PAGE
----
SpaceX's recovered rocket back at port after sea landing

April 12, 2016 by By Marcia Dunn
In this photo made available by SpaceX, the company's Falcon 9 booster returns to Port Canaveral, Fla., early Tuesday, April 12, 2016. SpaceX is the first company to land a rocket at sea. SpaceX founder and chief executive Elon Musk says reusability is crucial for lowering launch costs and opening access to space. His dream is to build a city on Mars. (SpaceX via AP)

The rocket that made a historic landing at sea last week is back at its home port.

SpaceX's recovered 15-story booster, still standing tall on its floating platform, pulled into Florida's Port Canaveral before dawn Tuesday. The company plans to test-fire the engines 10 times. If everything looks good, the booster could be used again on another mission as early as June.

SpaceX is the first company to land a rocket at sea. This particular first-stage booster hoisted space station supplies for NASA on Friday. Normally, it would have ended up at the bottom of the Atlantic.

SpaceX founder and chief executive Elon Musk says reusability is crucial for lowering launch costs and opening access to space. His dream is to build a city on Mars.

A boater watches as SpaceX Falcon 9 booster returns to Port Canaveral, Fla., early Tuesday, April 12, 2016. (Craig Rubadoux/Florida Today via AP)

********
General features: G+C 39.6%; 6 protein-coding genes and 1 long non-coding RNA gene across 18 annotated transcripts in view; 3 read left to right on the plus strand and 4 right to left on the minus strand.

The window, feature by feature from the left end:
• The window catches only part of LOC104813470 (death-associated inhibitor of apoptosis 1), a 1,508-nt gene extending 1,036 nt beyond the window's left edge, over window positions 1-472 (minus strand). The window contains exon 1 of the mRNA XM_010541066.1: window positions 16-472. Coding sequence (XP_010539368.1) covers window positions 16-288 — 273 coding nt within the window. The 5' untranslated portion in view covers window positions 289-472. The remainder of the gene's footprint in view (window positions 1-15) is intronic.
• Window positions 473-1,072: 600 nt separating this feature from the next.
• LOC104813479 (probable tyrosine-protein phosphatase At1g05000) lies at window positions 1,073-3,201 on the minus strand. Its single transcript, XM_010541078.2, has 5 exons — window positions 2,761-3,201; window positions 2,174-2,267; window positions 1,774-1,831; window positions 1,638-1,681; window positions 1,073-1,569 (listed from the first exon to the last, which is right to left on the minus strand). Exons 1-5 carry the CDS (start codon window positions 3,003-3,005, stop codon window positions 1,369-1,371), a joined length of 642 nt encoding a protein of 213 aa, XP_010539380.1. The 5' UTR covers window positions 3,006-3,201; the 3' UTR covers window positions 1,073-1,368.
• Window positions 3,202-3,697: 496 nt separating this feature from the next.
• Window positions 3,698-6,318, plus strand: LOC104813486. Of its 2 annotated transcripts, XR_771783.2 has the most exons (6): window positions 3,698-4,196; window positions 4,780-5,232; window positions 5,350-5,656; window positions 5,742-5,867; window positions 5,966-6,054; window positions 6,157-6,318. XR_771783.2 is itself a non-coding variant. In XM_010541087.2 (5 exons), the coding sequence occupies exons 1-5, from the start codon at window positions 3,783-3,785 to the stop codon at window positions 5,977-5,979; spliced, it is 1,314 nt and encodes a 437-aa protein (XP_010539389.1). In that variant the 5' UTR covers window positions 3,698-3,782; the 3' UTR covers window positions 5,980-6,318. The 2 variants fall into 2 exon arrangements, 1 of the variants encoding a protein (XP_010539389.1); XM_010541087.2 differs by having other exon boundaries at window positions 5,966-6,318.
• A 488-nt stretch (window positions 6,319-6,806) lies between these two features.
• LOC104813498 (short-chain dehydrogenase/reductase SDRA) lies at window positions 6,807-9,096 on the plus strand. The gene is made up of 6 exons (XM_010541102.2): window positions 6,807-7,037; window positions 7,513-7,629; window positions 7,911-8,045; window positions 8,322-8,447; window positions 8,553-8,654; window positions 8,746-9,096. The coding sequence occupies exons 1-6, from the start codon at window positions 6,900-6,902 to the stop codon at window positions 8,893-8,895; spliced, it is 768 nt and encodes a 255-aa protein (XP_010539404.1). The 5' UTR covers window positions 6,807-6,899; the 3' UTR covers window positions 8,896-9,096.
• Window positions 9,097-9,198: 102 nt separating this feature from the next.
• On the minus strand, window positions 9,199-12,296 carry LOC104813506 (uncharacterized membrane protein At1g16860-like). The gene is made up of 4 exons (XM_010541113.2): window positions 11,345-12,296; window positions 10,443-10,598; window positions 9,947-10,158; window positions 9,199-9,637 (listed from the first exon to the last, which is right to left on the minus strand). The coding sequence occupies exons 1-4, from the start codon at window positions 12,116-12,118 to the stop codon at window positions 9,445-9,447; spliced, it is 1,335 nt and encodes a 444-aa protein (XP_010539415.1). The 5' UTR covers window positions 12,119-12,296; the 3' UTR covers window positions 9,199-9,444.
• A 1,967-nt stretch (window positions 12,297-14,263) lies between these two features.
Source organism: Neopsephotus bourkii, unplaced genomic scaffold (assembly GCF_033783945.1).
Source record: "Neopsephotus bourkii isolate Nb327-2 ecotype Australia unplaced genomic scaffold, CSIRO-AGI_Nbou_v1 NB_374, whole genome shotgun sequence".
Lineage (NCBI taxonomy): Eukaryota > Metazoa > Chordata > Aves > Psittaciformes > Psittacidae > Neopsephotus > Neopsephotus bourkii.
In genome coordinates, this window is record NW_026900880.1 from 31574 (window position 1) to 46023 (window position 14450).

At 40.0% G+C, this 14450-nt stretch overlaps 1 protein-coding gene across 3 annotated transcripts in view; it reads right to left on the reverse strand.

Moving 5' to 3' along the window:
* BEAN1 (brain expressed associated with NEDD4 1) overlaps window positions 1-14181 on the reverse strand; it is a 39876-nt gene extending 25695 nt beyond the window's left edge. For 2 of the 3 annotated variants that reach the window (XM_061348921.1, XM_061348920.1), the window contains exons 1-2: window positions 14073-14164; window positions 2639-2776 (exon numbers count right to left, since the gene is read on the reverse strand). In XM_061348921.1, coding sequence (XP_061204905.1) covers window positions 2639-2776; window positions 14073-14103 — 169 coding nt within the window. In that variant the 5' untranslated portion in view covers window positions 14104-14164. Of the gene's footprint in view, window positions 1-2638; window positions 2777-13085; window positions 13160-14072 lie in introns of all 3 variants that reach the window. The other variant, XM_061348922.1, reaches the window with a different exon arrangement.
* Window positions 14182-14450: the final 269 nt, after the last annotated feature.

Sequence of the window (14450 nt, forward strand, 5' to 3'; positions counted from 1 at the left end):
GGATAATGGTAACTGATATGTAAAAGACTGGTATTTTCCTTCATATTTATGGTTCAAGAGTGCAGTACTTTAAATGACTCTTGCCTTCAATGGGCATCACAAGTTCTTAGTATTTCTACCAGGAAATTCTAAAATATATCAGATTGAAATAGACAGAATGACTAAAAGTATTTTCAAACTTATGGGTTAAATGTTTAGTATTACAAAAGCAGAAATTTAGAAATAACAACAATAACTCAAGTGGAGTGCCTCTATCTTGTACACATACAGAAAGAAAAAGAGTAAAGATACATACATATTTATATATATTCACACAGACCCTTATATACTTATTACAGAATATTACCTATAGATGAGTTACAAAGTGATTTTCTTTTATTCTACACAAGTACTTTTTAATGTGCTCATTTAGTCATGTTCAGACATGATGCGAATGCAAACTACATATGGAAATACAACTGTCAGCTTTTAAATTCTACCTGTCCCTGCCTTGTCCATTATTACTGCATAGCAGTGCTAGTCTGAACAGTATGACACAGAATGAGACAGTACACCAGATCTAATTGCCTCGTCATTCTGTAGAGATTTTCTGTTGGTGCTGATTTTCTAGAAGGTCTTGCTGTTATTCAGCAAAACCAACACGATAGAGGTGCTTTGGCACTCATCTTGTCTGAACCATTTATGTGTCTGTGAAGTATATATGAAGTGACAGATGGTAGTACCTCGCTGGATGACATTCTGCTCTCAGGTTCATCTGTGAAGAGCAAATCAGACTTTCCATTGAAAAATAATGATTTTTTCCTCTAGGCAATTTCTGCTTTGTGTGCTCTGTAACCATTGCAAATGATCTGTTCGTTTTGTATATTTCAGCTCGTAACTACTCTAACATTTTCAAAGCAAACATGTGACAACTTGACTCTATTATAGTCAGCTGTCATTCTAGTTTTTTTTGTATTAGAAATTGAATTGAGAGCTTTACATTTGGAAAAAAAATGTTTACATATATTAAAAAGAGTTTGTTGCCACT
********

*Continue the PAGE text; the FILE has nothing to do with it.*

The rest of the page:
Gabriela Liave, Kirk Elifson, Roman Larionov, Zack Kurtz and Conner Brooks watch as a SpaceX Falcon 9 booster returns to Port Canaveral, Fla., early Tuesday, April 12, 2016. (Craig Rubadoux/Florida Today via AP)
SpaceX Falcon 9 booster returns to Port Canaveral, Fla., early Tuesday, April 12, 2016. (Craig Rubadoux/Florida Today via AP)
SpaceX Falcon 9 booster returns to Port Canaveral, Fla., early Tuesday, April 12, 2016. (Craig Rubadoux/Florida Today via AP)

Explore further: SpaceX's returned booster rocket back in hangar

More information: SpaceX: www.spacex.com/

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DrBaldo
1 / 5 (1) Apr 13, 2016
"...His dream is to build a city on Mars..."

Yo, Elon Musk...why not try the Moon first? Geez, you don't have to be a rocket scientist to see that.

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